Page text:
Many of the legacy industrial-control systems that run our power grids and control our drinking water systems have poor cybersecurity, and it could take 15-20 years to replace them. Here's what we can do in the mean time.
"Industrial control systems security," says Scott King Senior Director, Security Advisory Services, Rapid7 should be thought of "as a collective." TechRepublic's Dan Patterson spoke with King. The following is a transcript of the interview.
Dan Patterson: Scott King, Senior Director of Security Advisory Services at Rapid7. Thank you for joining TechRepublic in ZDNet today. I wonder if we could talk a little bit about cyber defense of industrial control systems. And maybe before we get into that can of worms, we could define what we mean by industrial control systems.
Scott King: Sure Dan. Thank you so much for having me today. When I think about industrial control systems, what that means to me is, electronics that operate things that are important. And whether or not we're talking about electric-generation plants, or we're talking about electric transmission systems, or we're talking about critical manufacturing within the United States. Those are all environments that operate and run very important, critical systems. And when I think about industrial control systems security, I think about all those systems as a collective.
Dan Patterson: What are some of the cyber threats facing critical infrastructure systems?
Scott King: Generally speaking, the type of threats out there range from nation-states sponsored actors, who could have invested interest in causing harm to our country, as well as the potential for insiders to cause challenges within organizations, either maliciously or inadvertently.
Dan Patterson: Are there any best practices for cyber defense, protecting these industrial control systems?
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Scott King: Absolutely. There needs to be a process where systems are evaluated prior to being deployed in production, so that the operators have a good understanding of what types of vulnerability those systems may be introducing into their environment. And they can design, what I would consider to be compensating controls around those. One of the challenges with industrial control systems, just in general, is that many of them have been developed on systems that work very well in operations, but they don't necessarily have all of the necessary cyber-security safeguards built into them.
Now, many of the manufacturers out there, they are now frantically reintroducing those cyber security best practices to their control systems, but there's still 15 to 20 years worth of legacy systems out there that are going to have to reach their retirement before they actually get replaced. The challenge to the operators is to design a protection scheme for those control systems that allows them to be protected within their network environment.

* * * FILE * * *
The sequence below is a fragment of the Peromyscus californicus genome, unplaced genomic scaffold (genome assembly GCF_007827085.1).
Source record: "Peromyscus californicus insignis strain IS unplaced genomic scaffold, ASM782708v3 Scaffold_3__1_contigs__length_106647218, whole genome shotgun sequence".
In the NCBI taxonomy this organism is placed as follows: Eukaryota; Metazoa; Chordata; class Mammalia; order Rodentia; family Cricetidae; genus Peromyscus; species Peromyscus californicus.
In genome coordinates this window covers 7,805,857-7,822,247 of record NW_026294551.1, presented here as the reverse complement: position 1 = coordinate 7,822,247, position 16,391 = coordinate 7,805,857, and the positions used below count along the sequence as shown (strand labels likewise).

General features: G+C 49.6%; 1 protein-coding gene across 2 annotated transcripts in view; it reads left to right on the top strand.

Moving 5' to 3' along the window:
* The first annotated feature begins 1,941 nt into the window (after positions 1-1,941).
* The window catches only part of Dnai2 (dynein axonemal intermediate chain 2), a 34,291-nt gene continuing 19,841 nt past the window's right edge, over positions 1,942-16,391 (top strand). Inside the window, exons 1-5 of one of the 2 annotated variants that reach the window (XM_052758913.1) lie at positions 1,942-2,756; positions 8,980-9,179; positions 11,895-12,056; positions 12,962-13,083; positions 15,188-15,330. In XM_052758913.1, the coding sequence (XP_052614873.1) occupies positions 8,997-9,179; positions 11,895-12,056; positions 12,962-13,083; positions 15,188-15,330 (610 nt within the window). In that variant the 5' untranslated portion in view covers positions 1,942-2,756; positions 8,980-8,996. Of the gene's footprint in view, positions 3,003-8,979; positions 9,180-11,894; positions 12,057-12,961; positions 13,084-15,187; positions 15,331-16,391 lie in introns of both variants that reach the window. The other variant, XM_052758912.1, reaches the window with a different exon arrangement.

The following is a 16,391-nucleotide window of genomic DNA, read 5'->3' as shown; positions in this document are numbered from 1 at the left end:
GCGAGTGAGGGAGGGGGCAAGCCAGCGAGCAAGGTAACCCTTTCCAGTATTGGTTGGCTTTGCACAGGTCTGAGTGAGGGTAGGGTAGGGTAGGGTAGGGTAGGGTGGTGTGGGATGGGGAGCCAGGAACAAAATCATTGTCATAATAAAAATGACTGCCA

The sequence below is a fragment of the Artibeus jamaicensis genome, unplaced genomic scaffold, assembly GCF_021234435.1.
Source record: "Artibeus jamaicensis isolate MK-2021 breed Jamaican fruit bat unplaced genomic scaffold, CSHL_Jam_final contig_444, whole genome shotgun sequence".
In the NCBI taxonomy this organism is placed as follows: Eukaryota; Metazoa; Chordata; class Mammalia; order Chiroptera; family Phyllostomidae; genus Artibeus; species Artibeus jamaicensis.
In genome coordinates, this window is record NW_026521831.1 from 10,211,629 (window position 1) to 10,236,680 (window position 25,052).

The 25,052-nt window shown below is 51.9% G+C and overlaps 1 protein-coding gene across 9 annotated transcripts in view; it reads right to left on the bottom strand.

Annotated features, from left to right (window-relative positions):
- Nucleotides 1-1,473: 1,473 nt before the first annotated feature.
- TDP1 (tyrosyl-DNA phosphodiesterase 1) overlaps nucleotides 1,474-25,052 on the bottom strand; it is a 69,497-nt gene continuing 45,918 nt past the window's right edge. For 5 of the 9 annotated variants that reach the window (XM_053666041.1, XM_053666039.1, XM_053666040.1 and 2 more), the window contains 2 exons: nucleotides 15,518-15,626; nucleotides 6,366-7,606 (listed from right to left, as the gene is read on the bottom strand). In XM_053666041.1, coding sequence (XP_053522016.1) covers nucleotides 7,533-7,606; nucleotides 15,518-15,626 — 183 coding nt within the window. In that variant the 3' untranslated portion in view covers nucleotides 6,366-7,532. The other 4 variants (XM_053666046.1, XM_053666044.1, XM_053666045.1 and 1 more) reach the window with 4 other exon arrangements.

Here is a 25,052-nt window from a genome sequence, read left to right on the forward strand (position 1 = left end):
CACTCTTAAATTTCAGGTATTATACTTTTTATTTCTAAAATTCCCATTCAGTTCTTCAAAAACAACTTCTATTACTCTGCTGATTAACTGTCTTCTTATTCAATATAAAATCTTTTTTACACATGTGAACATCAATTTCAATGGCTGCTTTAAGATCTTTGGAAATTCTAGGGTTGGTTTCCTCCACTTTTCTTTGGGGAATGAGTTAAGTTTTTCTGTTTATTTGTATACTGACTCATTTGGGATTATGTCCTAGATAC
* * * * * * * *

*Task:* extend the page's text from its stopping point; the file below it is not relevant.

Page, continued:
Dan Patterson: What are the stakes, Scott? I understand that these are critical systems, but for those of us in other industries, whether they're SMB's or enterprise company startups, why should we think about industrial control cyber security, and what are the stakes if something goes wrong? How important is cyber defense of these types of systems?
Scott King: In my mind, it's one of the most pertinent things for us to be talking about as a society. Cyber security of industrial control systems, and the negative ramifications of that, could be catastrophic. These systems control everything from the power that we consume within our homes, the gas that we use to power our water heaters and our stoves, the water that we drink out of our faucets, as well as the cleaning systems that are associated with making that water safe for us to consume.
Additionally, as we look at our society, and how dependent it is upon automation and the rich manufacturing industry that we have within the United States, those types of systems are incredibly important to our way of life. If, for example, a situation occurred that took the electric grid offline, or took the water system out, or stopped the critical manufacturing of something that we need to survive, whether it's things for our health or things for our food, that is going to create a ripple effect all throughout our society.
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